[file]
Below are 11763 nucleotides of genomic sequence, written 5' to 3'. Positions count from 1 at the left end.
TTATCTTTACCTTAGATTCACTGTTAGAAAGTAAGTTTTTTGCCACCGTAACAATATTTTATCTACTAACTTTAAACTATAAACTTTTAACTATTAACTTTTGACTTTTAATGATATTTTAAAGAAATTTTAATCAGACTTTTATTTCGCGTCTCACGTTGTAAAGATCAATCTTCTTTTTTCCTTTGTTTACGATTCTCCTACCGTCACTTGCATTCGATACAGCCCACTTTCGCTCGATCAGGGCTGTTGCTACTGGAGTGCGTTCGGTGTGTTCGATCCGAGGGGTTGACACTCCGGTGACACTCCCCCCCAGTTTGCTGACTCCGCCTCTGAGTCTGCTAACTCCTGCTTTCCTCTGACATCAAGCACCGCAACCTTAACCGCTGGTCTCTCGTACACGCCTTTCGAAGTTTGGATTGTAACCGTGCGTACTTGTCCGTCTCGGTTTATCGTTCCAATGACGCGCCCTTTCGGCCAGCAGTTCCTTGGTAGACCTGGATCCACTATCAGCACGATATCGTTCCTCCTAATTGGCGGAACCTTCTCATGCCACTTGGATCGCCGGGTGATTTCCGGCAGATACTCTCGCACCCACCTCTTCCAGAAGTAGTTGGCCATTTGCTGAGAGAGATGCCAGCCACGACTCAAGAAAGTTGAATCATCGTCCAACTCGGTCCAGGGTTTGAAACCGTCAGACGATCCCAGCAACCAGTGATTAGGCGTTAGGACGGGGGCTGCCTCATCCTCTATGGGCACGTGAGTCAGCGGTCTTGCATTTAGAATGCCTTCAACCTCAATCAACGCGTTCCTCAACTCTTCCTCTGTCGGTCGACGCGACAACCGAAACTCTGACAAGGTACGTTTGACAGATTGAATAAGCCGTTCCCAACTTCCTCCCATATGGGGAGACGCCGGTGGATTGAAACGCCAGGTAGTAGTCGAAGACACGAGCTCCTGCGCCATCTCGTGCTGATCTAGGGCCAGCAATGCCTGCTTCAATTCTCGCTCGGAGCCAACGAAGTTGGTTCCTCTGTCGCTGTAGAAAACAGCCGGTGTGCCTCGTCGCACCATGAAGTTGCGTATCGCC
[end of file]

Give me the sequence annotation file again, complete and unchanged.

Below are 11763 nucleotides of genomic sequence, written 5' to 3'. Positions count from 1 at the left end.
TTATCTTTACCTTAGATTCACTGTTAGAAAGTAAGTTTTTTGCCACCGTAACAATATTTTATCTACTAACTTTAAACTATAAACTTTTAACTATTAACTTTTGACTTTTAATGATATTTTAAAGAAATTTTAATCAGACTTTTATTTCGCGTCTCACGTTGTAAAGATCAATCTTCTTTTTTCCTTTGTTTACGATTCTCCTACCGTCACTTGCATTCGATACAGCCCACTTTCGCTCGATCAGGGCTGTTGCTACTGGAGTGCGTTCGGTGTGTTCGATCCGAGGGGTTGACACTCCGGTGACACTCCCCCCCAGTTTGCTGACTCCGCCTCTGAGTCTGCTAACTCCTGCTTTCCTCTGACATCAAGCACCGCAACCTTAACCGCTGGTCTCTCGTACACGCCTTTCGAAGTTTGGATTGTAACCGTGCGTACTTGTCCGTCTCGGTTTATCGTTCCAATGACGCGCCCTTTCGGCCAGCAGTTCCTTGGTAGACCTGGATCCACTATCAGCACGATATCGTTCCTCCTAATTGGCGGAACCTTCTCATGCCACTTGGATCGCCGGGTGATTTCCGGCAGATACTCTCGCACCCACCTCTTCCAGAAGTAGTTGGCCATTTGCTGAGAGAGATGCCAGCCACGACTCAAGAAAGTTGAATCATCGTCCAACTCGGTCCAGGGTTTGAAACCGTCAGACGATCCCAGCAACCAGTGATTAGGCGTTAGGACGGGGGCTGCCTCATCCTCTATGGGCACGTGAGTCAGCGGTCTTGCATTTAGAATGCCTTCAACCTCAATCAACGCGTTCCTCAACTCTTCCTCTGTCGGTCGACGCGACAACCGAAACTCTGACAAGGTACGTTTGACAGATTGAATAAGCCGTTCCCAACTTCCTCCCATATGGGGAGACGCCGGTGGATTGAAACGCCAGGTAGTAGTCGAAGACACGAGCTCCTGCGCCATCTCGTGCTGATCTAGGGCCAGCAATGCCTGCTTCAATTCTCGCTCGGAGCCAACGAAGTTGGTTCCTCTGTCGCTGTAGAAAACAGCCGGTGTGCCTCGTCGCACCATGAAGTTGCGTATCGCC